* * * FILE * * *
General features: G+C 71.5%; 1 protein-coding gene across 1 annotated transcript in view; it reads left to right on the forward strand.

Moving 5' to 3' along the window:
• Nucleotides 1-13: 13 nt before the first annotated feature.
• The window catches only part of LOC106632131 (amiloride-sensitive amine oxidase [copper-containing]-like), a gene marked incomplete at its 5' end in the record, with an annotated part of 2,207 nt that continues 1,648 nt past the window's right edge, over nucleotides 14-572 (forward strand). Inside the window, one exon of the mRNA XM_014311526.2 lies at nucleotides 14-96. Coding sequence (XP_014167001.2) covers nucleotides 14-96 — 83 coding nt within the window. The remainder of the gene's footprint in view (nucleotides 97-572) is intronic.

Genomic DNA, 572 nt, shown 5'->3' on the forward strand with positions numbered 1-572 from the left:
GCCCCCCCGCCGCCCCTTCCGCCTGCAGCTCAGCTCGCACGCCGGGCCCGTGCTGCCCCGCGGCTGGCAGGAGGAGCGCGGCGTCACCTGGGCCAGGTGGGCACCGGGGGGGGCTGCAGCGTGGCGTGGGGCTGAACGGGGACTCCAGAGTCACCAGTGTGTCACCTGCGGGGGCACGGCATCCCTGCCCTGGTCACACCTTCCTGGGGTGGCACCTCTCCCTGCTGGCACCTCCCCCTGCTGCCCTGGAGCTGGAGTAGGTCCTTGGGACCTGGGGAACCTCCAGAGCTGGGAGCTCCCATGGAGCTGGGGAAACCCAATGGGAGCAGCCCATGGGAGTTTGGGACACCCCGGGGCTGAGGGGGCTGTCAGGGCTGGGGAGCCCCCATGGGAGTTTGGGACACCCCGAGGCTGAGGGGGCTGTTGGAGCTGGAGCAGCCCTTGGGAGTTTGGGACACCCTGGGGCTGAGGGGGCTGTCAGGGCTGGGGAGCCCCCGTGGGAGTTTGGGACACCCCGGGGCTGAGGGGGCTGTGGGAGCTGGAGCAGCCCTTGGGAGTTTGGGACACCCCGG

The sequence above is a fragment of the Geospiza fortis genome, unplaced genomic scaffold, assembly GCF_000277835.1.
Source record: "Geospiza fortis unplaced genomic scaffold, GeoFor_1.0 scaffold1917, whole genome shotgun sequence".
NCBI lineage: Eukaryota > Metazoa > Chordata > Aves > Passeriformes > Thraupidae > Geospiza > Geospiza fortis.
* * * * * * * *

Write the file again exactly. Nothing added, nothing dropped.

General features: G+C 71.5%; 1 protein-coding gene across 1 annotated transcript in view; it reads left to right on the forward strand.

Moving 5' to 3' along the window:
• Nucleotides 1-13: 13 nt before the first annotated feature.
• The window catches only part of LOC106632131 (amiloride-sensitive amine oxidase [copper-containing]-like), a gene marked incomplete at its 5' end in the record, with an annotated part of 2,207 nt that continues 1,648 nt past the window's right edge, over nucleotides 14-572 (forward strand). Inside the window, one exon of the mRNA XM_014311526.2 lies at nucleotides 14-96. Coding sequence (XP_014167001.2) covers nucleotides 14-96 — 83 coding nt within the window. The remainder of the gene's footprint in view (nucleotides 97-572) is intronic.

Genomic DNA, 572 nt, shown 5'->3' on the forward strand with positions numbered 1-572 from the left:
GCCCCCCCGCCGCCCCTTCCGCCTGCAGCTCAGCTCGCACGCCGGGCCCGTGCTGCCCCGCGGCTGGCAGGAGGAGCGCGGCGTCACCTGGGCCAGGTGGGCACCGGGGGGGGCTGCAGCGTGGCGTGGGGCTGAACGGGGACTCCAGAGTCACCAGTGTGTCACCTGCGGGGGCACGGCATCCCTGCCCTGGTCACACCTTCCTGGGGTGGCACCTCTCCCTGCTGGCACCTCCCCCTGCTGCCCTGGAGCTGGAGTAGGTCCTTGGGACCTGGGGAACCTCCAGAGCTGGGAGCTCCCATGGAGCTGGGGAAACCCAATGGGAGCAGCCCATGGGAGTTTGGGACACCCCGGGGCTGAGGGGGCTGTCAGGGCTGGGGAGCCCCCATGGGAGTTTGGGACACCCCGAGGCTGAGGGGGCTGTTGGAGCTGGAGCAGCCCTTGGGAGTTTGGGACACCCTGGGGCTGAGGGGGCTGTCAGGGCTGGGGAGCCCCCGTGGGAGTTTGGGACACCCCGGGGCTGAGGGGGCTGTGGGAGCTGGAGCAGCCCTTGGGAGTTTGGGACACCCCGG

The sequence above is a fragment of the Geospiza fortis genome, unplaced genomic scaffold, assembly GCF_000277835.1.
Source record: "Geospiza fortis unplaced genomic scaffold, GeoFor_1.0 scaffold1917, whole genome shotgun sequence".
NCBI lineage: Eukaryota > Metazoa > Chordata > Aves > Passeriformes > Thraupidae > Geospiza > Geospiza fortis.